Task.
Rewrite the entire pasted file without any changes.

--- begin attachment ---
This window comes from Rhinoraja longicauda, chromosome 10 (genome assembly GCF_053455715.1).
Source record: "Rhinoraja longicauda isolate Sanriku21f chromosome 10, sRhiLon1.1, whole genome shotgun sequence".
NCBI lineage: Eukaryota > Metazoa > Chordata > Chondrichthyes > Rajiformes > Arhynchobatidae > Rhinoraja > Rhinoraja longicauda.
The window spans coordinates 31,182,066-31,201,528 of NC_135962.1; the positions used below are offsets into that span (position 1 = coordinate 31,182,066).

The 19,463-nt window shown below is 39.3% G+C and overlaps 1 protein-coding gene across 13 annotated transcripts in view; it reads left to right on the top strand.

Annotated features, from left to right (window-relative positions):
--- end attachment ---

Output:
This window comes from Rhinoraja longicauda, chromosome 10 (genome assembly GCF_053455715.1).
Source record: "Rhinoraja longicauda isolate Sanriku21f chromosome 10, sRhiLon1.1, whole genome shotgun sequence".
NCBI lineage: Eukaryota > Metazoa > Chordata > Chondrichthyes > Rajiformes > Arhynchobatidae > Rhinoraja > Rhinoraja longicauda.
The window spans coordinates 31,182,066-31,201,528 of NC_135962.1; the positions used below are offsets into that span (position 1 = coordinate 31,182,066).

The 19,463-nt window shown below is 39.3% G+C and overlaps 1 protein-coding gene across 13 annotated transcripts in view; it reads left to right on the top strand.

Annotated features, from left to right (window-relative positions):